I’ve got to admit, as a collector of all things Grand Royal, I had no idea of this Ronco release, cover design or otherwise, until about a week ago. I’d ordered Super Hits online some time ago and had always admired its depiction of 70’s glowing sunshine, but, and I’m a bit bashful to admit, I had no idea it wasn’t anything shy of 100% original. I’m happy to report, that both comps are outstanding, in their own rights, of course. One has Also Sprach Zarathustra by Deodato, and the other has Mullet Head by the Beastie Boys, so really, what’s not to fall in love with?
Tonight’s installment was all set and scheduled for Still Bill, the 2nd studio album by the rug-tappin’ soul-funk master, Bill Withers… that was, until I found out that Drive Like Jehu was reuniting for a free, outdoor show in their hometown of San Diego after a 19-year hiatus. Needless to say, I’m beside myself with childlike excitement (to put it mildly). San Diego road trip in little over a week!!!!!!!!!!!!!!!!!!!!!!!!!!!!!!!!!!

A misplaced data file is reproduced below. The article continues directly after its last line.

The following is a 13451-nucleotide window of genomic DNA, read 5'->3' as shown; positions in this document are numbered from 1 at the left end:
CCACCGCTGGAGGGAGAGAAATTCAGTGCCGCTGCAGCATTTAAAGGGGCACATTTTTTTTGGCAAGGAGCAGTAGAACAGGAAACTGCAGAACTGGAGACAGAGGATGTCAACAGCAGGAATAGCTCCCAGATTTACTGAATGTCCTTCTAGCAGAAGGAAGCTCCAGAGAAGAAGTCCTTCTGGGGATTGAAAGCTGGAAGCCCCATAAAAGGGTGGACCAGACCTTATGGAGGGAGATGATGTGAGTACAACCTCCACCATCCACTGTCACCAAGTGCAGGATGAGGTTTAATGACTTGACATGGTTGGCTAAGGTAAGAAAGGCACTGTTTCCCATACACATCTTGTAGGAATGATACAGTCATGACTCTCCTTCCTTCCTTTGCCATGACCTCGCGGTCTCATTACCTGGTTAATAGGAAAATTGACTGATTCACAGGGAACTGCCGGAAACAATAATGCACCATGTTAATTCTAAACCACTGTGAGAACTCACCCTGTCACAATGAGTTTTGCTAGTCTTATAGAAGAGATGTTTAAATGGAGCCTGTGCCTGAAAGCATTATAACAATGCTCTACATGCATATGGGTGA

As the kickoff to your working week comes to lethargic, sluggish conclusion, allow the angel whispers of Richard “I Hope I’m Funny” Pryor lull you into a comedic coma. Richard Pryor released well over 20 albums in his famed stand-up career, and each of them is, without hesitation, absolutely perfect. 1975’s …Is it Something I Said? is certainly no exception.
Standouts (and there are a ton) include, but are not limited to When Your Woman Leaves You, Cocaine, Shortage of White People, Mudbone – Little Feets, and Our Text for Today. Between 1971 and 1975, Rich released three back-to-back-to-back works (the holy trinity of recorded stand-up) that stand unmatched, some 40+ years later. If you ask me, and you didn’t, every fan of the laugh needs to own 1971’s “Craps” – After Hours, 1974’s That Nigger’s Crazy (that is a wild one), and this, 1975’s ...Is it Something I said? Treat yourself to the finer things in life, and enjoy yourself (yore-sell) some Richard Pryor.